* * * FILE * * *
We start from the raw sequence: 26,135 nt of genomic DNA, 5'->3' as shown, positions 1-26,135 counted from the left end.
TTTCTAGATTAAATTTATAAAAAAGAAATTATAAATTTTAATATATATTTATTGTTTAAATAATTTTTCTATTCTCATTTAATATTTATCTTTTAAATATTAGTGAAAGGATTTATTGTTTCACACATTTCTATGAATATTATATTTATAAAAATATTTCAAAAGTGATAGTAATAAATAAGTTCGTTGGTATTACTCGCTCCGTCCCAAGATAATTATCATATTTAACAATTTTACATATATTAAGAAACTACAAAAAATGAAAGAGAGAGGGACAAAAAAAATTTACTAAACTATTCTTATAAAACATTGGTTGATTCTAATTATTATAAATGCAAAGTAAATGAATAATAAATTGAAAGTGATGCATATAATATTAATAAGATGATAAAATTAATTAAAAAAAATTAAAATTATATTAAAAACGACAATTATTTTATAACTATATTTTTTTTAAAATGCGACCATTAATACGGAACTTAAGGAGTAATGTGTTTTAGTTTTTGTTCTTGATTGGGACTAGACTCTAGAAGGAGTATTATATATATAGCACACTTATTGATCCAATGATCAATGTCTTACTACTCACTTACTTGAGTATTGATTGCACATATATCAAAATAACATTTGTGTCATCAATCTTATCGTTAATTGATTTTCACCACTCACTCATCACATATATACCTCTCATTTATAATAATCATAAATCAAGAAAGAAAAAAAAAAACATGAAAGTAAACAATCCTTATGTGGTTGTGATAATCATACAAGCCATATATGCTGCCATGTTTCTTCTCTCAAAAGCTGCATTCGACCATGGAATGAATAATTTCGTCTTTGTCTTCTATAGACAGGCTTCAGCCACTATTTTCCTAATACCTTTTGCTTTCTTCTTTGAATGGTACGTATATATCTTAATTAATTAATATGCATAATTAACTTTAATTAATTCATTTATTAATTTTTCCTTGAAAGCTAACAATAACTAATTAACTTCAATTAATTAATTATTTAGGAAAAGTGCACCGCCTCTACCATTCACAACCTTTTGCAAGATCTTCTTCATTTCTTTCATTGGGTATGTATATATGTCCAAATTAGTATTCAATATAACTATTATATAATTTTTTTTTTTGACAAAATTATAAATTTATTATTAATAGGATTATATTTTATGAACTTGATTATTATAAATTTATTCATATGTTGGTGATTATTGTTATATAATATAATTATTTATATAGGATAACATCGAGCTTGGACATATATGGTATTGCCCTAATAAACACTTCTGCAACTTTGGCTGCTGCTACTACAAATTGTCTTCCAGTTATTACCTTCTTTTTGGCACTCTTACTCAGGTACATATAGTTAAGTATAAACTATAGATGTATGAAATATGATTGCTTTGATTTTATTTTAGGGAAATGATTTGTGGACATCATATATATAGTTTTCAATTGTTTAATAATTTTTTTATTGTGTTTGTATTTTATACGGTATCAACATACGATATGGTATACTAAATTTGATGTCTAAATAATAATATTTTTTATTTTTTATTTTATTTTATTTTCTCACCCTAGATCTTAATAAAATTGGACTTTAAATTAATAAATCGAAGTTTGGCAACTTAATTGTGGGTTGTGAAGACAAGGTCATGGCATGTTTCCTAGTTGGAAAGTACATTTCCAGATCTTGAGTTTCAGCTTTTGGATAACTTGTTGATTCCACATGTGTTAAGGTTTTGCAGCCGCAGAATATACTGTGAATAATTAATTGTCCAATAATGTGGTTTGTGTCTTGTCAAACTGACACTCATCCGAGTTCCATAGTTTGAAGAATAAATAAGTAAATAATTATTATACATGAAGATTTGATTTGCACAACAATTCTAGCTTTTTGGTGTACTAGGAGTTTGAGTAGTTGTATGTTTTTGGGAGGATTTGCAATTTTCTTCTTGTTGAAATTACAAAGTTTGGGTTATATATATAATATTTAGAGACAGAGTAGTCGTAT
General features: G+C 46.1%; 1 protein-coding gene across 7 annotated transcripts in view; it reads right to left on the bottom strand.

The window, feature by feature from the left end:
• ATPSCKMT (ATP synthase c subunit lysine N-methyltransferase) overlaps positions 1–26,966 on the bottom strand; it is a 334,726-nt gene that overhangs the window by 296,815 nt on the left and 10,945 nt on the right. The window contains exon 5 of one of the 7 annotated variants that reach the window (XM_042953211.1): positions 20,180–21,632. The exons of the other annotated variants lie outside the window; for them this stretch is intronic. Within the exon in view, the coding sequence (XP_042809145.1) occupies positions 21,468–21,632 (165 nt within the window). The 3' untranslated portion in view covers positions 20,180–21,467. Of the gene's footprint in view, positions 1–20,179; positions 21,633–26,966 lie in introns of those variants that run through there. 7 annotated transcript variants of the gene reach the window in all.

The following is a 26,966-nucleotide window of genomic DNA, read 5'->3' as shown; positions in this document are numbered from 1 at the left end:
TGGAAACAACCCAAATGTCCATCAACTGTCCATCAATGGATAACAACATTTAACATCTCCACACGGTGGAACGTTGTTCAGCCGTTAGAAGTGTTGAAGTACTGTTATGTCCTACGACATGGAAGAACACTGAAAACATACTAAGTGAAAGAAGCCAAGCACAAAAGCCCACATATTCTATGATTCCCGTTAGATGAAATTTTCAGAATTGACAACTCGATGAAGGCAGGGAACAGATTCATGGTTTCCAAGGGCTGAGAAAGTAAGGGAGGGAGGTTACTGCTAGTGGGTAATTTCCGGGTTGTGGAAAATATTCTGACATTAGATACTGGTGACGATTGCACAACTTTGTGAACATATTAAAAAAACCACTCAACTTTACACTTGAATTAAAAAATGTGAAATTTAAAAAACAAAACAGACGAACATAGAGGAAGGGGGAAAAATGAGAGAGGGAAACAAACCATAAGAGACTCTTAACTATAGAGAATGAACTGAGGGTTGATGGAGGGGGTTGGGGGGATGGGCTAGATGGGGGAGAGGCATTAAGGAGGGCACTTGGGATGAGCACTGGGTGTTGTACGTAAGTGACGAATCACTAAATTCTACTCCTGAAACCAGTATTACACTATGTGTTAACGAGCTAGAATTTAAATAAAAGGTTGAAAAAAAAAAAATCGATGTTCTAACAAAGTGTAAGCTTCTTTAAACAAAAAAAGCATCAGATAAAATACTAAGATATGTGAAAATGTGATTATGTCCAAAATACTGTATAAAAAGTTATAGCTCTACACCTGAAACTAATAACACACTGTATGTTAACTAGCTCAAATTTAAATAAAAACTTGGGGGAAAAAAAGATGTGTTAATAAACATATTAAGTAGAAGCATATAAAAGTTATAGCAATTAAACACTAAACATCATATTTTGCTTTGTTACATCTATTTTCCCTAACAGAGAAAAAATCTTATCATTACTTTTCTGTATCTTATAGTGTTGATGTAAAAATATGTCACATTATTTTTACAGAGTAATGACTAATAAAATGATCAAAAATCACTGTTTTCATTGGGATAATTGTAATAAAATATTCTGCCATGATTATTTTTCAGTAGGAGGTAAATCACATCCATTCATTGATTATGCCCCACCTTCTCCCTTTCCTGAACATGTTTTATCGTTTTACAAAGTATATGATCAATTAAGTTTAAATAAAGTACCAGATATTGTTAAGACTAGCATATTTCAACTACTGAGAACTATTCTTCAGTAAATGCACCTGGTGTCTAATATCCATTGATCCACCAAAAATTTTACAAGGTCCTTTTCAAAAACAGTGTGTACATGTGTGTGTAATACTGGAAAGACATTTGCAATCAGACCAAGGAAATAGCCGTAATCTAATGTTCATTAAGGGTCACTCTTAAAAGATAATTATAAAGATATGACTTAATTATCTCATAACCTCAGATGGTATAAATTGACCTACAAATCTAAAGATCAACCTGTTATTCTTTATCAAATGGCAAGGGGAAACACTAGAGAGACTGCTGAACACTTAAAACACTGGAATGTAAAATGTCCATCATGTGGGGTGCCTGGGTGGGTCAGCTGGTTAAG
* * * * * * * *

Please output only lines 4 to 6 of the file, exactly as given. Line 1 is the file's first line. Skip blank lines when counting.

The window, feature by feature from the left end:
• ATPSCKMT (ATP synthase c subunit lysine N-methyltransferase) overlaps positions 1–26,966 on the bottom strand; it is a 334,726-nt gene that overhangs the window by 296,815 nt on the left and 10,945 nt on the right. The window contains exon 5 of one of the 7 annotated variants that reach the window (XM_042953211.1): positions 20,180–21,632. The exons of the other annotated variants lie outside the window; for them this stretch is intronic. Within the exon in view, the coding sequence (XP_042809145.1) occupies positions 21,468–21,632 (165 nt within the window). The 3' untranslated portion in view covers positions 20,180–21,467. Of the gene's footprint in view, positions 1–20,179; positions 21,633–26,966 lie in introns of those variants that run through there. 7 annotated transcript variants of the gene reach the window in all.

The following is a 26,966-nucleotide window of genomic DNA, read 5'->3' as shown; positions in this document are numbered from 1 at the left end: